Struggle for honesty in politics
Hayes wants to bring honesty to pres.
supported Grant, radical reconstruction and spoils system
half-way supporting Grant and reforming spoils system
govt. jobs awarded by written tests; already in Europe
leader of the Stalwarts
Railroad strike and silver coinage. Farmers wanted regulation of railroads for lower prices and also unlimited silver coinage so that they could pay off their debts in this lifetime.
Bland Allison Act
increase in silver coins; Hayes vetoes congress overrides
dark horse Republican nominee.
Republican Vice President; a stalwart
Winfield Scott Hancock
Union general and Confederate candidate
Result—Garfield barely won but had large electoral college margin
deranged stalwart who assassinated Garfield.
George H Pendeleton
created Civil Service reform act
Civil Service Reform Act
made a certain % of fed. Jobs merit based, with a three-member federal service commission. Finally a stop to the spoils system in New York
Campaign of 1884?
Blaine loses to Democrat Grover Cleveland. Blaine loses because of many scandals and corruption.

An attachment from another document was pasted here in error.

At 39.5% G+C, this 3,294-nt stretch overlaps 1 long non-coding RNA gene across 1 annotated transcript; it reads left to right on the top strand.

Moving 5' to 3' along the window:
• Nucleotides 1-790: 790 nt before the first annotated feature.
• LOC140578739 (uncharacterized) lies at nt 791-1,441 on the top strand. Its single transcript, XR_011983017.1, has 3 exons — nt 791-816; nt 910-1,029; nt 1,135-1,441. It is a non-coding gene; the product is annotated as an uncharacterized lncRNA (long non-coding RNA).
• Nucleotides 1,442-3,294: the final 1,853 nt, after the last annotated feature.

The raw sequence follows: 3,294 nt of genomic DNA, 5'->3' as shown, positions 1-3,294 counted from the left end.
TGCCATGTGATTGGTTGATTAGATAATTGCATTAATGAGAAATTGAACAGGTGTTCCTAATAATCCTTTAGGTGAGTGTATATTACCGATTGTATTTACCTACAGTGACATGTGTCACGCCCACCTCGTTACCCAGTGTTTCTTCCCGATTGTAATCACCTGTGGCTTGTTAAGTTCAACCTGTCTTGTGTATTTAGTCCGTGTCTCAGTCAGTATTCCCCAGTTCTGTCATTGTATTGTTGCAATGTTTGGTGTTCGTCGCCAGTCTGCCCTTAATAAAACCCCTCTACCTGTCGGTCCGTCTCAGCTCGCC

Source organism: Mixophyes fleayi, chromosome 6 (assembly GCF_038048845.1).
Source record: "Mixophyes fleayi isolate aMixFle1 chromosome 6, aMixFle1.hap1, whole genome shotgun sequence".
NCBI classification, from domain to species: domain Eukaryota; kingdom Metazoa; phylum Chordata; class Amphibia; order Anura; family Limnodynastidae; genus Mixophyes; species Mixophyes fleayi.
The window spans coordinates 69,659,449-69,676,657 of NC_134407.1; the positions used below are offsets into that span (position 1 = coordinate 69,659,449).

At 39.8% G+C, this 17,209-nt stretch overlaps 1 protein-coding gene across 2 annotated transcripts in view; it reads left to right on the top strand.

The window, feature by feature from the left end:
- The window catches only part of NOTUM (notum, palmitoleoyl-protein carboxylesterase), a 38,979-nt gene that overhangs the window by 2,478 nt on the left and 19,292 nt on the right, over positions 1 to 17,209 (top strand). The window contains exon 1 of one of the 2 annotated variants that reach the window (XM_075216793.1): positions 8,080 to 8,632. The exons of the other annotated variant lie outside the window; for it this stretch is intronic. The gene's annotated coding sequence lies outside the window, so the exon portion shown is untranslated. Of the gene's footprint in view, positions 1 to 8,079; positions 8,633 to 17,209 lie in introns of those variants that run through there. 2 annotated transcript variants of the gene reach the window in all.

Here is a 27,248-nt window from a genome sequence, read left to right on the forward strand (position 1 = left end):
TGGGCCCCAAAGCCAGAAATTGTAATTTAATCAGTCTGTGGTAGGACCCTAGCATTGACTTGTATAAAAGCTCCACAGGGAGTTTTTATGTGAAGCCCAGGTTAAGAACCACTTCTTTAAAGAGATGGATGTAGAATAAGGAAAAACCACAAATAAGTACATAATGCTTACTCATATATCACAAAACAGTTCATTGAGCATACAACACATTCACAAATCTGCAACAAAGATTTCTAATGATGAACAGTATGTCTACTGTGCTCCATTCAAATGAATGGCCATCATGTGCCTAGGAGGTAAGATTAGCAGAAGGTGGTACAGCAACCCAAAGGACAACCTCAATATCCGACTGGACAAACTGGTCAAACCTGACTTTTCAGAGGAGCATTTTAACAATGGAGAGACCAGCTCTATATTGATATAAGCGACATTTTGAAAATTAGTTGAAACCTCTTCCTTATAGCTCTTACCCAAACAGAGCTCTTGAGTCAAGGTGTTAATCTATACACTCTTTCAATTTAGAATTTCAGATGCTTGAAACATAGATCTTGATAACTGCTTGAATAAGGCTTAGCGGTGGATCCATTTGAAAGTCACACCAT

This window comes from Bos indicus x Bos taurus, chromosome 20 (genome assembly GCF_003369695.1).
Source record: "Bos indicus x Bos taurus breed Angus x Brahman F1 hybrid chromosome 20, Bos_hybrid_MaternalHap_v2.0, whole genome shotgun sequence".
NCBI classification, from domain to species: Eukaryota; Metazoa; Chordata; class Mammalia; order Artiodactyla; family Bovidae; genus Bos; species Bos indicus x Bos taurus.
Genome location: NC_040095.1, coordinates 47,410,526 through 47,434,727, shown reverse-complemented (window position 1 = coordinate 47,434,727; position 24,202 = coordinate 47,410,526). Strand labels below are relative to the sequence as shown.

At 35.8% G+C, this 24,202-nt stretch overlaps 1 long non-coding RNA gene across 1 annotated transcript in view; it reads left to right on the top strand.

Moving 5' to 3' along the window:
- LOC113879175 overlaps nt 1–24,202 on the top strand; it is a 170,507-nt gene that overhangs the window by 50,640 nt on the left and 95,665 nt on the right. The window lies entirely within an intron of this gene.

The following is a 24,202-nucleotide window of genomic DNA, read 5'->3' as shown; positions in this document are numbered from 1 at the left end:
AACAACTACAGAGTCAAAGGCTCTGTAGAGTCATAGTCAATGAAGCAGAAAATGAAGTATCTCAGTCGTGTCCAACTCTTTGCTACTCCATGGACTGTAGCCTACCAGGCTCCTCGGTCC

long time leader of half-breeds who wins nomination
letters that made public Blaine’s corruption and alignment w/railroads. Never proved in court but were powerful tools
“good government” reform-minded republicans who refused to back Blaine after the Mulligan Letters
Algonian word for “self-important chieftain.” They were elite republicans dedicated to public welfare and centered in large Northeast cities & universities. Opposed tariffs, railroad regulation and inflation
ring of corruption that Grover Cleveland fought
Blaine's campaign blunders
Blaine’s two campaign blunders—dining with financial bigwigs to gain monetary support and letting slide an anti-Catholic remark by a republican (Blain had always had Irish and Catholic support)
Cleveland and the Special Interests
democrat who fought corruption and was against federal favor to big business. Vetoed bill giving Texas farmers seeds.
Pacific Railroad vs. Illinois
Supreme Court ruled no state regulation of railroads
Interstate Commerce Commission to federally regulate railroads supported by Cleveland. The powers proved weak in court because of vague wording
Tensions over the tariff
big business likes tariffs, Cleveland doesn’t
Election of 1888
Harrison wins bc business backed his pro-tariff policy